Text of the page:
He had spent many years studying the data problem and he was frustrated that there wasn’t some open platform where people could work together and share this stuff and he had a nagging suspicion that there was a lot of innovation not happening because information was siloed.

Going deeper than that, we recognised that data itself isn’t particularly useful until you can put it into context, until you can wrap it around a topic or apply it to an issue or give it a cause. And then even when you have context the best, at that point, you have is information and it doesn’t become knowledge until you add people to it. So his big idea was let’s take data, let’s add context and lets help wrap communities of people round this thing and that’s where innovation happens.

You can sign up for BuzzData at this link. Let us know what you think by leaving a comment below.


Visual.ly – a new tool to create data visualisations

Visual.ly is a new platform to allow you to explore and share data visualisations.

According to the video below, it is two things: a platform to upload and promote your own visualisations and a space to connect “dataviz pros”, advertisers and publishers.

Visual.ly has teamed up with media partners, including GigaOM, Mashable and the Atlantic, who each have a profile showcasing their data visualisations.

You will soon be able to create your own “beautiful visualisations in minutes” and will “instantly apply the graphics genius of the world’s top information designers to your designs”, the site promises.

Plug and play, then grab and go with our push-button approach to visualisation creation.

The sample images are impressive, but journalists will have to wait until they can upload their own data.

You can, however, “Twitterize yourself” and create an image based on your Twitter metrics.

EJC taking responses for data-driven journalism survey

The European Journalism Centre is still collecting responses to its data-driven journalism survey, which will help to inform a future series of training sessions.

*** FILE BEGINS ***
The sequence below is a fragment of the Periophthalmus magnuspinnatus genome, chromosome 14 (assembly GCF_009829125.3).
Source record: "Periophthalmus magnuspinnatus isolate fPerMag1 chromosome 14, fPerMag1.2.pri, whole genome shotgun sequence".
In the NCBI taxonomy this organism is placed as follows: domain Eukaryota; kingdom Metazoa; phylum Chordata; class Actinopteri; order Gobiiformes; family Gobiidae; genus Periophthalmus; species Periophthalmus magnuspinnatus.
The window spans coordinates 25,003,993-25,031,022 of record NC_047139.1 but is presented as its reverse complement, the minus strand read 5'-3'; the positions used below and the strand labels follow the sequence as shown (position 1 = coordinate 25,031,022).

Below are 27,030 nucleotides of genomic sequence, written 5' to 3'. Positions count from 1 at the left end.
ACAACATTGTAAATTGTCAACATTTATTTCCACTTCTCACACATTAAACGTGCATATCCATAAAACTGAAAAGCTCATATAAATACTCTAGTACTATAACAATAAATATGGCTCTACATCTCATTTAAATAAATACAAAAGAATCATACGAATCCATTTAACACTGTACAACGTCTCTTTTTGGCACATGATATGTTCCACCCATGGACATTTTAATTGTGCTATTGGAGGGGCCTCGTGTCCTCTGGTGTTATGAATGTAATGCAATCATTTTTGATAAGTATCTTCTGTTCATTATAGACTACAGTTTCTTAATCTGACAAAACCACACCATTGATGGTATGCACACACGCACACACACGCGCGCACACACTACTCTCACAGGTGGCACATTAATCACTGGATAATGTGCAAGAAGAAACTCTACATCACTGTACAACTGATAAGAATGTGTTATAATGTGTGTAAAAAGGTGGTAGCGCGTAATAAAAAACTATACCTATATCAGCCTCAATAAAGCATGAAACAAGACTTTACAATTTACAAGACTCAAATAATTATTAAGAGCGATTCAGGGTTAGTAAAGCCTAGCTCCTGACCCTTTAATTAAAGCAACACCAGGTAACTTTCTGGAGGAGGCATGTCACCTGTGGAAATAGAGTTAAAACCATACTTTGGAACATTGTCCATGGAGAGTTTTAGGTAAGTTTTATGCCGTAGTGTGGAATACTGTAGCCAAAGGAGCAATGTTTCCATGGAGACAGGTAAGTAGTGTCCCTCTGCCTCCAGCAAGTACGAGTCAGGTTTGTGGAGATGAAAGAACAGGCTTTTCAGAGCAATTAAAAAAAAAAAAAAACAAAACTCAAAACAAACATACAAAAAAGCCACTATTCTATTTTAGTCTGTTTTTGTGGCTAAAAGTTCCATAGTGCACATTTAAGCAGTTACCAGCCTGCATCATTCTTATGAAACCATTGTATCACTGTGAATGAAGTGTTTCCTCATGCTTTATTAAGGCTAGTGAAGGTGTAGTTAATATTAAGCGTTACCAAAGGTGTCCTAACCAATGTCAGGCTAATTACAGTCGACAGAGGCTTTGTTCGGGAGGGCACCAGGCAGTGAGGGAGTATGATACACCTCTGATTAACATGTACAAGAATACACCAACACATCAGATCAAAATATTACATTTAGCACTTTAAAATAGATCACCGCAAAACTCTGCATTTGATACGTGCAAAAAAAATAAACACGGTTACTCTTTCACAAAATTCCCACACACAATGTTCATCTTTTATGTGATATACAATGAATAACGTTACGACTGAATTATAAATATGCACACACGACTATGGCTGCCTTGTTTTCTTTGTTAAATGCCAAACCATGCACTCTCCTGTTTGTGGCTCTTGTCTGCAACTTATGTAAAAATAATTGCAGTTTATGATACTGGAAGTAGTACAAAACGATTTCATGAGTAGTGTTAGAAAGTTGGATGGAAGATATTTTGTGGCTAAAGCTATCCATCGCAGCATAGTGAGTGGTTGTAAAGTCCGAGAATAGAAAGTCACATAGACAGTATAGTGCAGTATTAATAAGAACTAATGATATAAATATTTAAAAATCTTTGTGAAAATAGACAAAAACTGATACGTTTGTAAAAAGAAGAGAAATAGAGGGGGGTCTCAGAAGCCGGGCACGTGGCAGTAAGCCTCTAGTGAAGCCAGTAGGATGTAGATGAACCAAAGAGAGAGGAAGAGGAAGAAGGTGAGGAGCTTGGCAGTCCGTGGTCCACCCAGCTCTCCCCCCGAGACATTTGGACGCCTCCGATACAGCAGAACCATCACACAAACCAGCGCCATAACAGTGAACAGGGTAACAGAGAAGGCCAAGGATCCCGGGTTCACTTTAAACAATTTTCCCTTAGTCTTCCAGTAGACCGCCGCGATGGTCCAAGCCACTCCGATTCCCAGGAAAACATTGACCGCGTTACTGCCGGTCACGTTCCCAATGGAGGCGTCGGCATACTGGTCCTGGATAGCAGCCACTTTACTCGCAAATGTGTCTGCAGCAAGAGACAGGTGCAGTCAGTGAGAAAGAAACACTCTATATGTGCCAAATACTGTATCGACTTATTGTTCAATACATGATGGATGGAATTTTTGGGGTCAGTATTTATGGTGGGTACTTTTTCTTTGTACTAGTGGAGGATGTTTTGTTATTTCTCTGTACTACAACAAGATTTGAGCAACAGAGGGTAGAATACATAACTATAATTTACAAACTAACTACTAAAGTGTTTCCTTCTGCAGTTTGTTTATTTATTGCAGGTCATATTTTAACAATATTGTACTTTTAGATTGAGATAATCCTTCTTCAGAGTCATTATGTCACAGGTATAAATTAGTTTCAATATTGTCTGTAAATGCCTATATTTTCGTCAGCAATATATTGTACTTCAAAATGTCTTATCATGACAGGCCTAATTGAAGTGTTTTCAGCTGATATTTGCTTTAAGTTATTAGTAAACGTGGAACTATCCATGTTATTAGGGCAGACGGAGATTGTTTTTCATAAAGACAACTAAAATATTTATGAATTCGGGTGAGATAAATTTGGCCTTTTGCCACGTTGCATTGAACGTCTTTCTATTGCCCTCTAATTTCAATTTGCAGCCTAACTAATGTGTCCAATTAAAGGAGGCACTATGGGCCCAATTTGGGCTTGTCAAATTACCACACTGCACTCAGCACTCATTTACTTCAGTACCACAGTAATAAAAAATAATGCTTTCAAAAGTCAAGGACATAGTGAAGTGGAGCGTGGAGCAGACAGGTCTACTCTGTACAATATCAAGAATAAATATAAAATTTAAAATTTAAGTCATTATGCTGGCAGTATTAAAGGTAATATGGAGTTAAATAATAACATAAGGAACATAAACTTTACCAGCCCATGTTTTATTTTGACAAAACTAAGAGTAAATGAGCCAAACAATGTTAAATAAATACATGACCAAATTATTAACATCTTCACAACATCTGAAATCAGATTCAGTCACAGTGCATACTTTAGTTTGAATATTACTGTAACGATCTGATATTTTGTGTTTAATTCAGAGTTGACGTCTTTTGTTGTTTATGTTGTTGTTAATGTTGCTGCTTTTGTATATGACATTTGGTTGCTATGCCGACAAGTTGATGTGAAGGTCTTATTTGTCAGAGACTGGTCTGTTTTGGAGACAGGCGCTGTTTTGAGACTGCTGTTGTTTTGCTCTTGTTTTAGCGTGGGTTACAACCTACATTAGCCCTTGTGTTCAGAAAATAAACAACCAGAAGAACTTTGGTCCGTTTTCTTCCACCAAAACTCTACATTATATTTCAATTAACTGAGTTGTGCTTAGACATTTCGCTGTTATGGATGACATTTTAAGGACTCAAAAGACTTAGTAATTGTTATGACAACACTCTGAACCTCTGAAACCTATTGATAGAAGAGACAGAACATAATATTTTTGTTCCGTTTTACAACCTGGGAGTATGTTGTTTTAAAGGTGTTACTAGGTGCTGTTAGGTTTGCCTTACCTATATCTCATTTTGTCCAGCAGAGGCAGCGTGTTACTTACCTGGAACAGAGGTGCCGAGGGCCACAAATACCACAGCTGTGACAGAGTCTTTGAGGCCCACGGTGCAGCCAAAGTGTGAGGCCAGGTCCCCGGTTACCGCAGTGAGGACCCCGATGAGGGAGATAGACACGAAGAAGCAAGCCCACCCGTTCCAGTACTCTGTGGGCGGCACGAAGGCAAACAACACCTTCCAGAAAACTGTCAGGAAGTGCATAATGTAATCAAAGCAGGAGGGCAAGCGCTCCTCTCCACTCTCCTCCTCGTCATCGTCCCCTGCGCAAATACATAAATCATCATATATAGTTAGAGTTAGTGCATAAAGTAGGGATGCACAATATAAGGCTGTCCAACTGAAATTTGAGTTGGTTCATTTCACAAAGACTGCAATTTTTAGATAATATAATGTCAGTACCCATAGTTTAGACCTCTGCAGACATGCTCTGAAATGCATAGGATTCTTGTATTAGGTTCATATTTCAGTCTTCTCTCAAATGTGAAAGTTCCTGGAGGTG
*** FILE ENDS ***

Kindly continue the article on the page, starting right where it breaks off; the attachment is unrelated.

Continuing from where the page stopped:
The survey, which is being run in collaboration with Mirko Lorenz of Deutsche Welle, features 16 questions asking respondents for their opinion on data journalism, aspects of working with data in their newsrooms and what they are interested in learning more about.

Increasingly, governments, international agencies and organisations such as the Organisation for Economic Co-Operation and Development (OECD) and the World Bank, are publishing online collections of freely available public data. Developing the know-how to use the available data more effectively, to understand it, to communicate and generate stories based on it by using free and open tools for data analysis and visualisation, could be a huge opportunity to breathe new life into journalism. The aim of this survey is to gather the opinion of journalists on this emerging field and understand what the training needs are.

You can find the survey here, with one of the participating journalists to be awarded with a 100 Euro Amazon voucher.

Five great examples of data journalism using Google Fusion Tables

Google Fusion Tables allows you to create data visualisations including maps, graphs and timelines. It is currently in beta but is already being used by many journalists, including some from key news sites leading the way in data journalism.

To find out how to get started in data journalism using Google Fusion Tables click here.

Below are screengrabs of the various visualisations but click through to the stories to interact and get a real feel for why they are great examples of data journalism.